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Negative thoughts about aging can be harmful. Here’s how to reduce them.

Age bias doesn’t show up only as discrimination or snarky birthday cards. One potent source of ageism comes from older people themselves.

Louise Pendry was teaching a psychology course in a cramped classroom at the University of Exeter when she found herself awkwardly climbing over her desk to allow students to come to the front and present. Her legs got caught in some equipment cables, and she lost her balance.

Pendry, a senior lecturer, quipped to her students, “I’m not the woman I used to be, clearly.”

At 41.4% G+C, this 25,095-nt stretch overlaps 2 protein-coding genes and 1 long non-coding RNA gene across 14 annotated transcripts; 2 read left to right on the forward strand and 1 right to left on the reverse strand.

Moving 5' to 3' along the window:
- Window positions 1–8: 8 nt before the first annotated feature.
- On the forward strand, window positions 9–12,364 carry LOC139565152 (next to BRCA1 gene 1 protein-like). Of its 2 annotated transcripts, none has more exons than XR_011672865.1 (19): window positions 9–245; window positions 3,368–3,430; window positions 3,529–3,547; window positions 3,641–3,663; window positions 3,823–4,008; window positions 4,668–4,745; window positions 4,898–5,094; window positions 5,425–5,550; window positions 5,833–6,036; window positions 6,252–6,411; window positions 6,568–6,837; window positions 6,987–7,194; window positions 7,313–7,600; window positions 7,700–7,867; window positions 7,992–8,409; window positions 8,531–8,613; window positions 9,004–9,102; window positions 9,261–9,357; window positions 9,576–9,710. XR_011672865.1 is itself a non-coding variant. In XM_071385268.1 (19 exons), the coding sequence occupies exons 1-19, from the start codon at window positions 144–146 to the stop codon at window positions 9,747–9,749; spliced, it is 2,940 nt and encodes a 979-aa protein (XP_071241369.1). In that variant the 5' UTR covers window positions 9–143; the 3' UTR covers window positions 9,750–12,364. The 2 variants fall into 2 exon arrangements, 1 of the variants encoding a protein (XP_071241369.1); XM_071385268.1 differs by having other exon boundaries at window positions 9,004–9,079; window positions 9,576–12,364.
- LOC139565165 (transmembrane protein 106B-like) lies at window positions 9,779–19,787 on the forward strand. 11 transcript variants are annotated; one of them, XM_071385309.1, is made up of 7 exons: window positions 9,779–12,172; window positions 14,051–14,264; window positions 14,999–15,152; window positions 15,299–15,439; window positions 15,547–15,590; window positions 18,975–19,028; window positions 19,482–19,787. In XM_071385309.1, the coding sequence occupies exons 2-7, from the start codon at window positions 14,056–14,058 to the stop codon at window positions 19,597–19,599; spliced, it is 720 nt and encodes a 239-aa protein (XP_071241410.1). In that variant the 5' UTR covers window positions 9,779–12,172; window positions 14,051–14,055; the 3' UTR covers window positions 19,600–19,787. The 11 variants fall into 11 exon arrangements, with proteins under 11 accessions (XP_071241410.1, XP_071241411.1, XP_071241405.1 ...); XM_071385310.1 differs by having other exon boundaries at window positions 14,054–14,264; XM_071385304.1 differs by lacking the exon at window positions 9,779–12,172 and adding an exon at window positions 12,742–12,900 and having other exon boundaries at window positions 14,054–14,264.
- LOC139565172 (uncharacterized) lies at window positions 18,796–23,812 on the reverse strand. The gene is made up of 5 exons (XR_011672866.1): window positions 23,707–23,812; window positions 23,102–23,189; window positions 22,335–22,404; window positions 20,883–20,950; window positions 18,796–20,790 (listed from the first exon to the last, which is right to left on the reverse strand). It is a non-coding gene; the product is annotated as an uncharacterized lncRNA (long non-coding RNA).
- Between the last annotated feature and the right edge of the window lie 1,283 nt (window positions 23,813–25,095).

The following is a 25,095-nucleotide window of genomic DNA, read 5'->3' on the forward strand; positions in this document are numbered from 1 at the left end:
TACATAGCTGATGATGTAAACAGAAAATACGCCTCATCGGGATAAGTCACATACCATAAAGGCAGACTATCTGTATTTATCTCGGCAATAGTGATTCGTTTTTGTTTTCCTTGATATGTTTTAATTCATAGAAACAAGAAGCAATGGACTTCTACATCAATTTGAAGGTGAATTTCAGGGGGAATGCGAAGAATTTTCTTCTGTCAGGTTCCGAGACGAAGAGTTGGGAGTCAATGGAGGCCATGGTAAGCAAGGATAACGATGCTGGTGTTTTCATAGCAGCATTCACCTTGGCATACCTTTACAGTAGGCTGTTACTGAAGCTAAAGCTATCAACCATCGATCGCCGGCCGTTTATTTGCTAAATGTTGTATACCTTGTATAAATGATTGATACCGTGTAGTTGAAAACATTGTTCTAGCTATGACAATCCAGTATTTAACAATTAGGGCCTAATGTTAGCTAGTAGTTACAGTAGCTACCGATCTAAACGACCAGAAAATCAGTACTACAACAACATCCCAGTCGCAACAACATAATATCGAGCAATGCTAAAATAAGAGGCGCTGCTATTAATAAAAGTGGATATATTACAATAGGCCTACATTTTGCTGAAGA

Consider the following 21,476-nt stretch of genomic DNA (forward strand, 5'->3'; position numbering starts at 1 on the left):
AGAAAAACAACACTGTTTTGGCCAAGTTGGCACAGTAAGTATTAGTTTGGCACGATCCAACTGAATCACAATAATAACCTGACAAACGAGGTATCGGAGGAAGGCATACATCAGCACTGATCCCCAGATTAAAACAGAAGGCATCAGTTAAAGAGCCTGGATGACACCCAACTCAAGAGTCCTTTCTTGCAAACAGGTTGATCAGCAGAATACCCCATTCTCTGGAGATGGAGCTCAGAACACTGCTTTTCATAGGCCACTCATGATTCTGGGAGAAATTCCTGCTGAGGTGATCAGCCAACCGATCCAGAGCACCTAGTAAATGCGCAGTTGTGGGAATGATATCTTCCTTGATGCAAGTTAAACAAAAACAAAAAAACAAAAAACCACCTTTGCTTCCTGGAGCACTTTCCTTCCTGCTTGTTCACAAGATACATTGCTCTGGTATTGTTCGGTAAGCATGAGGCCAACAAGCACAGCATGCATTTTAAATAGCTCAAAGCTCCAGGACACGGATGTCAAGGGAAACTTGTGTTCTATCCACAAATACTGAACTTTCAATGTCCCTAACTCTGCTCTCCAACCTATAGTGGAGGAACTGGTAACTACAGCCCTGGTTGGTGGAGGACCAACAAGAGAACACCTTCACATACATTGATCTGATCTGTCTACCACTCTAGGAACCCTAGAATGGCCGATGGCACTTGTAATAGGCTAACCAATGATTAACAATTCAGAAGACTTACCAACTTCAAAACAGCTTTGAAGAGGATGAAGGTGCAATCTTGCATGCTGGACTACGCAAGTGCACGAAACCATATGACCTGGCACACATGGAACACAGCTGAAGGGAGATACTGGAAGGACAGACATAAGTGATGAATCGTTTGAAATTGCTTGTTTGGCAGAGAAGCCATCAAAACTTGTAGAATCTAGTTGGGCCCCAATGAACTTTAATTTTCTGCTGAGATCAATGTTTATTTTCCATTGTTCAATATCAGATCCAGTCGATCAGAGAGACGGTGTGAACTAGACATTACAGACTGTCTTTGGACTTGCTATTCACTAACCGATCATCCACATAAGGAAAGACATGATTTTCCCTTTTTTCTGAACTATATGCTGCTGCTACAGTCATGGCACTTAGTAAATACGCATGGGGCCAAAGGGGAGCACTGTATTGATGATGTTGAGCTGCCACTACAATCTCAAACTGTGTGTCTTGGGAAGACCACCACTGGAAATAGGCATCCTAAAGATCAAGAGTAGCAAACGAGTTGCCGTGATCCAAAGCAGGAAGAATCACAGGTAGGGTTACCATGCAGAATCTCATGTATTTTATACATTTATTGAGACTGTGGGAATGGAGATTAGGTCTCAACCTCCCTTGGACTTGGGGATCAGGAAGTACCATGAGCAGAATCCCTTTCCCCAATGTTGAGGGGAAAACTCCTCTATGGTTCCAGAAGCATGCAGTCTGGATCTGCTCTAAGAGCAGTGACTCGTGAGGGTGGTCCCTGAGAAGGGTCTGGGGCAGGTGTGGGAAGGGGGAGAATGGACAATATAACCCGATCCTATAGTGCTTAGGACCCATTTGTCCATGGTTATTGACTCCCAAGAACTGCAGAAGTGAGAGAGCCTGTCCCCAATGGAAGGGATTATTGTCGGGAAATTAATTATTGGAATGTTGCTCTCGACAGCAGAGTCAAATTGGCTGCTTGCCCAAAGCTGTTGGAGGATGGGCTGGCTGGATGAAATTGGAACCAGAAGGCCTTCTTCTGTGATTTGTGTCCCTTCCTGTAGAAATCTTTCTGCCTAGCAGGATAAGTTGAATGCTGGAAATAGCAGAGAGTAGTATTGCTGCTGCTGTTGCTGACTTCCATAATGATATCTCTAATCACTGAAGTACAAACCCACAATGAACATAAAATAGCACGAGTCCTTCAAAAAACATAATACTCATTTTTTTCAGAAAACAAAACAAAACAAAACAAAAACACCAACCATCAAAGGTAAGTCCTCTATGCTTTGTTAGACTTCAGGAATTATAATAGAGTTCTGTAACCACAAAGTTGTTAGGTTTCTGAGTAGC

Ironically, the course was about stereotyping. After class, a student suggested that Pendry had engaged in age bias — against herself.

“And I thought, ‘absolutely true,’” Pendry, 57, said. “You know what? Anybody would have struggled to clamber over those desks. It wasn’t just because I was older.”

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